That said, a Gallup poll found that seniors were the age group most favorable to Ryan’s budget, though it didn’t ask about his Medficare plan specifically:

Domestic Policy

Most states are raising unemployment taxes, reports Michael Cooper: “As persistently high unemployment has drained the funds that are used to pay jobless benefits, more than two-thirds of the states expect to raise taxes on businesses this year to replenish them, according to a survey of labor agencies released Wednesday. Unemployment taxes remain low by historical standards: the survey, by the National Association of State Workforce Agencies, found that states have effectively cut the unemployment tax rate on businesses by 64 percent since the unemployment program began collecting taxes from employers in 1938. The stubbornly high unemployment that has upended the lives of millions of Americans has also depleted the unemployment trust funds of most states: 32 of them owe the federal government more than $48.3 billion that they borrowed to continue paying jobless benefits.”

Court rulings aren’t stopped states from passing Arizona-style immigration laws, reports Scott Wong: “The Justice Department sued over the law, prompting a federal judge to block the most controversial parts of Arizona’s SB 1070 before they could take effect, a decision upheld by an appellate court earlier this month. While those rulings may have persuaded many states to abandon similar Arizona-style immigration bills this session, others are plowing ahead with their own legislation targeting illegal immigrants...The Florida House is weighing a bill that would allow local law enforcement to check the immigration status of people who are under investigation or who they suspect are in the country illegally...The South Carolina Senate approved similar legislation. And Georgia GOP Gov. Nathan Deal is expected to sign a similar immigration bill that recently cleared the legislature.”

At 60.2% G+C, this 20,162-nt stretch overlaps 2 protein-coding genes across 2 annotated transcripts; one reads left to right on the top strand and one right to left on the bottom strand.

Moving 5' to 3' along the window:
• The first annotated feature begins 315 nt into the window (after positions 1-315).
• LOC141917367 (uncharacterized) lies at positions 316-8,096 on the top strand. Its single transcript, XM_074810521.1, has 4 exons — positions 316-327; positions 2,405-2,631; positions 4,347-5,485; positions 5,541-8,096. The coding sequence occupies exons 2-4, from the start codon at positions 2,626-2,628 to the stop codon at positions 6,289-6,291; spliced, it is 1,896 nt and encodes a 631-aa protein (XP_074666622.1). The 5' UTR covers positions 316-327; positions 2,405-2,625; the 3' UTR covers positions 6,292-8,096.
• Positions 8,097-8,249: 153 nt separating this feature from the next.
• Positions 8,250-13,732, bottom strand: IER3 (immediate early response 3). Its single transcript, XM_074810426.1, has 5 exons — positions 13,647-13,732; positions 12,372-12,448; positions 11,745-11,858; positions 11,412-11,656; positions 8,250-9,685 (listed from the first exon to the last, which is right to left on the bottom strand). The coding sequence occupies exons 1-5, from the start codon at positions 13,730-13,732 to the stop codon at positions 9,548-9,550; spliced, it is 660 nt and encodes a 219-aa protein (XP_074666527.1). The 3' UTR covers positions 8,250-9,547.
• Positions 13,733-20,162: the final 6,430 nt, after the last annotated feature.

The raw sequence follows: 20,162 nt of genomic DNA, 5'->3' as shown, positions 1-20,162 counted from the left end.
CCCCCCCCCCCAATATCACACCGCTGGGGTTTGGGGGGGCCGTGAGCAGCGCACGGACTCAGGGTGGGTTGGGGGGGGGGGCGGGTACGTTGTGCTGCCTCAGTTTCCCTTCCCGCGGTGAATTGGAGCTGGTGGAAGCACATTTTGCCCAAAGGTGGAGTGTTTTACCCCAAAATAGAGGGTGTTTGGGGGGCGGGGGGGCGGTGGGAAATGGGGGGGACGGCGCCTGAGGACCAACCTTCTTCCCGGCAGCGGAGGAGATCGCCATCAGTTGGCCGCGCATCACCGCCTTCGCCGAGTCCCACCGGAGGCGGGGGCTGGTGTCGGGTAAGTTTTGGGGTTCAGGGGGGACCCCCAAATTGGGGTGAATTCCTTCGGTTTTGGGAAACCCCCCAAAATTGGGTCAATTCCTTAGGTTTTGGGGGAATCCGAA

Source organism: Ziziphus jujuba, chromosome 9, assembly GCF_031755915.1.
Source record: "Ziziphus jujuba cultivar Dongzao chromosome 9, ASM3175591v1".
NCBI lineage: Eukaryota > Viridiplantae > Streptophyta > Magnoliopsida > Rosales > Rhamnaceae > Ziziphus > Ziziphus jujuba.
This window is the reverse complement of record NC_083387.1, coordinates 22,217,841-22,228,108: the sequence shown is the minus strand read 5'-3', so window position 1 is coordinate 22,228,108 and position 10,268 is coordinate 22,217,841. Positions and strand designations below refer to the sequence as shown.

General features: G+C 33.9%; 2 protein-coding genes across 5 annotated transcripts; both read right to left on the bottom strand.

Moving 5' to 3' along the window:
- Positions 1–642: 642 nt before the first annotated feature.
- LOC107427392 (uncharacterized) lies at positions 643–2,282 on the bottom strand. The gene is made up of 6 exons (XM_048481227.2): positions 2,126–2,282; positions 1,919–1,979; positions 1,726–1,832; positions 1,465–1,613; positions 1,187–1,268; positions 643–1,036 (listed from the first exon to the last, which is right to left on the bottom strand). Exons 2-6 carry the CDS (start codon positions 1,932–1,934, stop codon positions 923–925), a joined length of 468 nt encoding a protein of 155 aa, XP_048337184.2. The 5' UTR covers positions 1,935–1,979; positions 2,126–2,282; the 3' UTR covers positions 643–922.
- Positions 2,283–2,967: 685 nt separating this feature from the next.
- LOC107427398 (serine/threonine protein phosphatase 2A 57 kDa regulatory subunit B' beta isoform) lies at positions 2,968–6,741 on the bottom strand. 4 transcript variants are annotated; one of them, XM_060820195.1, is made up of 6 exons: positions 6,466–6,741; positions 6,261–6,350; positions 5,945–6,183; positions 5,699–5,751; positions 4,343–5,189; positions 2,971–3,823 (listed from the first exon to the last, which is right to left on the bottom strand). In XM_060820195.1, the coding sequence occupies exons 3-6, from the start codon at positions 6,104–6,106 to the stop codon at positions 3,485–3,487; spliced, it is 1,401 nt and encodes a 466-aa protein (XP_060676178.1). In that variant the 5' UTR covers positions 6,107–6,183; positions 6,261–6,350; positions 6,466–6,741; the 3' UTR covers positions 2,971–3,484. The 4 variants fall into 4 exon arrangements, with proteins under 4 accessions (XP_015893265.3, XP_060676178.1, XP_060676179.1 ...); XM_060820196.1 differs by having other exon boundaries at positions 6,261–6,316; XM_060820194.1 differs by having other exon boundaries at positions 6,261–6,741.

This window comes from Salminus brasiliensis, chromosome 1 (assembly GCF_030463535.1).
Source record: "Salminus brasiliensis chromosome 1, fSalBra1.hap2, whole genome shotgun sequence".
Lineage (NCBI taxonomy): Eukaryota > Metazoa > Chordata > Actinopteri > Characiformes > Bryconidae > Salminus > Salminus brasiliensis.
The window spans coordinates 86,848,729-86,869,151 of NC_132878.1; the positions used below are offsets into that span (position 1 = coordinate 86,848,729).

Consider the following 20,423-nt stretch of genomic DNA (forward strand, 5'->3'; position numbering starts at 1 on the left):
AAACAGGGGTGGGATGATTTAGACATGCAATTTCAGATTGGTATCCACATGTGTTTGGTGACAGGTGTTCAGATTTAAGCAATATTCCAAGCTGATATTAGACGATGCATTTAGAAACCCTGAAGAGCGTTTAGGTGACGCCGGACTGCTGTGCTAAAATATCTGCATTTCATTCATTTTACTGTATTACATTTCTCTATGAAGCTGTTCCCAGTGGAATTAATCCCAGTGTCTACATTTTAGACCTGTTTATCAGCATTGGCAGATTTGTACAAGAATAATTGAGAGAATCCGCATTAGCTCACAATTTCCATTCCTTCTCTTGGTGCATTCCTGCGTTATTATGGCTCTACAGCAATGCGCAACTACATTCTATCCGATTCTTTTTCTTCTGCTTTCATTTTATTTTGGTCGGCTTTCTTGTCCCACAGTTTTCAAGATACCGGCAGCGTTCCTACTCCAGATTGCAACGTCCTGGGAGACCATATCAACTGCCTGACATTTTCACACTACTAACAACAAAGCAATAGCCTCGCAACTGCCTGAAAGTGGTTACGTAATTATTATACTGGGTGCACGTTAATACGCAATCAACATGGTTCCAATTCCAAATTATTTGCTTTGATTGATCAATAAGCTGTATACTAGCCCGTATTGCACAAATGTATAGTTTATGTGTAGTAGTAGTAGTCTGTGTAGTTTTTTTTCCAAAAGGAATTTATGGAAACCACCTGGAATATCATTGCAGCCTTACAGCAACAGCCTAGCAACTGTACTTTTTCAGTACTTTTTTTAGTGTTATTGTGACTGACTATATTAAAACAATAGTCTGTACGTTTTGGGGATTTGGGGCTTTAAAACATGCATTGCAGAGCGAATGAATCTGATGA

GOP Senators want Obama to ditch his executive order forcing campaign spending disclosures, reports Ed O’Keefe: “Republican senators are asking President Obama to drop plans to sign an executive order forcing government contractors to disclose donations to groups participating in political activities, saying the White House shouldn’t use a company’s political history to determine if they’re eligible for government work... Many Republicans however believe that the move could allow the White House to muzzle political critics. And now they want to know exactly how Obama would go about reviewing a contractor’s political history. Doing so ‘could have a chilling effect on the First Amendment rights of individuals to contribute to the political causes or candidates of their choice,’ according to a letter written by Sen. Susan Collins (R-Maine) and signed by 24 other GOP senators.”

Adorable children rocking at sports interlude: This 18 month old has already signed a professional soccer contract.